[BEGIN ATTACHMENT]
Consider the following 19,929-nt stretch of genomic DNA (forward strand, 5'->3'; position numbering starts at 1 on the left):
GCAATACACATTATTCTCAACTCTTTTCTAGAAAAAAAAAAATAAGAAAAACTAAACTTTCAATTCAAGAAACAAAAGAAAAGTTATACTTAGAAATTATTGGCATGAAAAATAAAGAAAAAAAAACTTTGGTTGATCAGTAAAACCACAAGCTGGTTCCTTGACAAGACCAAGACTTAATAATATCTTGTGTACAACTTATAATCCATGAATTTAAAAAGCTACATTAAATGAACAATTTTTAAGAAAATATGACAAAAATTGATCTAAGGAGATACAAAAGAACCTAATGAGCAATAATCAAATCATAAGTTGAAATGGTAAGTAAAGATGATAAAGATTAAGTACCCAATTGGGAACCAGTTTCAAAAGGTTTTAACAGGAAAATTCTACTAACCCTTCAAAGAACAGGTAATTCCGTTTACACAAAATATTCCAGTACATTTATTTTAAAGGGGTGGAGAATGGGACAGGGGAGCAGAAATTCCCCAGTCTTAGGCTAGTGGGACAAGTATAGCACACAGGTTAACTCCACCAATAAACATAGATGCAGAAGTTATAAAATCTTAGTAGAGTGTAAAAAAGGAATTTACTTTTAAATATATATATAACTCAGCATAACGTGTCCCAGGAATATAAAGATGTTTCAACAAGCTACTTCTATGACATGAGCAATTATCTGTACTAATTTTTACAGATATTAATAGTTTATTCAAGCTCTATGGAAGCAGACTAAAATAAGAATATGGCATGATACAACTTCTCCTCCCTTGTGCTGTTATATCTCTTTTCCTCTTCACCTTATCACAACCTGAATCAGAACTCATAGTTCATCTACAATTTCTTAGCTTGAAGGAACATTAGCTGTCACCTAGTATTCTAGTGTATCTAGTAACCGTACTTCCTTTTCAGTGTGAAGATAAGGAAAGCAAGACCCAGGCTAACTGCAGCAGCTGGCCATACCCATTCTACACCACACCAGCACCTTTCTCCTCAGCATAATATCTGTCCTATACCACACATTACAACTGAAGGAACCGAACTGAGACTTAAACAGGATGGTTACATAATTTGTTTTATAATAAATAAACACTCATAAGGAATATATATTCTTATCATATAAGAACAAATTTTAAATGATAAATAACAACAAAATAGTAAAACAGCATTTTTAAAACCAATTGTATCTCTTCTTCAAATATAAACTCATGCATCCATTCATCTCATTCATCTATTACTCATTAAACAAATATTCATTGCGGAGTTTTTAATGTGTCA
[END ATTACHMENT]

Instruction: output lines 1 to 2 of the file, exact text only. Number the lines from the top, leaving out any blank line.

Consider the following 19,929-nt stretch of genomic DNA (forward strand, 5'->3'; position numbering starts at 1 on the left):
GCAATACACATTATTCTCAACTCTTTTCTAGAAAAAAAAAAATAAGAAAAACTAAACTTTCAATTCAAGAAACAAAAGAAAAGTTATACTTAGAAATTATTGGCATGAAAAATAAAGAAAAAAAAACTTTGGTTGATCAGTAAAACCACAAGCTGGTTCCTTGACAAGACCAAGACTTAATAATATCTTGTGTACAACTTATAATCCATGAATTTAAAAAGCTACATTAAATGAACAATTTTTAAGAAAATATGACAAAAATTGATCTAAGGAGATACAAAAGAACCTAATGAGCAATAATCAAATCATAAGTTGAAATGGTAAGTAAAGATGATAAAGATTAAGTACCCAATTGGGAACCAGTTTCAAAAGGTTTTAACAGGAAAATTCTACTAACCCTTCAAAGAACAGGTAATTCCGTTTACACAAAATATTCCAGTACATTTATTTTAAAGGGGTGGAGAATGGGACAGGGGAGCAGAAATTCCCCAGTCTTAGGCTAGTGGGACAAGTATAGCACACAGGTTAACTCCACCAATAAACATAGATGCAGAAGTTATAAAATCTTAGTAGAGTGTAAAAAAGGAATTTACTTTTAAATATATATATAACTCAGCATAACGTGTCCCAGGAATATAAAGATGTTTCAACAAGCTACTTCTATGACATGAGCAATTATCTGTACTAATTTTTACAGATATTAATAGTTTATTCAAGCTCTATGGAAGCAGACTAAAATAAGAATATGGCATGATACAACTTCTCCTCCCTTGTGCTGTTATATCTCTTTTCCTCTTCACCTTATCACAACCTGAATCAGAACTCATAGTTCATCTACAATTTCTTAGCTTGAAGGAACATTAGCTGTCACCTAGTATTCTAGTGTATCTAGTAACCGTACTTCCTTTTCAGTGTGAAGATAAGGAAAGCAAGACCCAGGCTAACTGCAGCAGCTGGCCATACCCATTCTACACCACACCAGCACCTTTCTCCTCAGCATAATATCTGTCCTATACCACACATTACAACTGAAGGAACCGAACTGAGACTTAAACAGGATGGTTACATAATTTGTTTTATAATAAATAAACACTCATAAGGAATATATATTCTTATCATATAAGAACAAATTTTAAATGATAAATAACAACAAAATAGTAAAACAGCATTTTTAAAACCAATTGTATCTCTTCTTCAAATATAAACTCATGCATCCATTCATCTCATTCATCTATTACTCATTAAACAAATATTCATTGCGGAGTTTTTAATGTGTCA